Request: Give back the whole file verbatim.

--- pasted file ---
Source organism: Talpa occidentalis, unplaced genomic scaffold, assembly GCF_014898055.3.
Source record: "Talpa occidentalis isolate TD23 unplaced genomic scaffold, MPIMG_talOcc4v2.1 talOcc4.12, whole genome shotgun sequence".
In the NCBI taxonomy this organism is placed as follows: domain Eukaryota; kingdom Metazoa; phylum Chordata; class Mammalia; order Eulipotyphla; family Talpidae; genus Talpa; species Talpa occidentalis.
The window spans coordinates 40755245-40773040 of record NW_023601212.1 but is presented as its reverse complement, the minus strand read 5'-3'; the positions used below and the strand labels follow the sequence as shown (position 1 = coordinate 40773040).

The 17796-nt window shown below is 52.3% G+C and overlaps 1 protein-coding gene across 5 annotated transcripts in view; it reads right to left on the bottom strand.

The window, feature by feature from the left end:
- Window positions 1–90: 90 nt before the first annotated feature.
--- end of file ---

Source organism: Talpa occidentalis, unplaced genomic scaffold, assembly GCF_014898055.3.
Source record: "Talpa occidentalis isolate TD23 unplaced genomic scaffold, MPIMG_talOcc4v2.1 talOcc4.12, whole genome shotgun sequence".
In the NCBI taxonomy this organism is placed as follows: domain Eukaryota; kingdom Metazoa; phylum Chordata; class Mammalia; order Eulipotyphla; family Talpidae; genus Talpa; species Talpa occidentalis.
The window spans coordinates 40755245-40773040 of record NW_023601212.1 but is presented as its reverse complement, the minus strand read 5'-3'; the positions used below and the strand labels follow the sequence as shown (position 1 = coordinate 40773040).

The 17796-nt window shown below is 52.3% G+C and overlaps 1 protein-coding gene across 5 annotated transcripts in view; it reads right to left on the bottom strand.

The window, feature by feature from the left end:
- Window positions 1–90: 90 nt before the first annotated feature.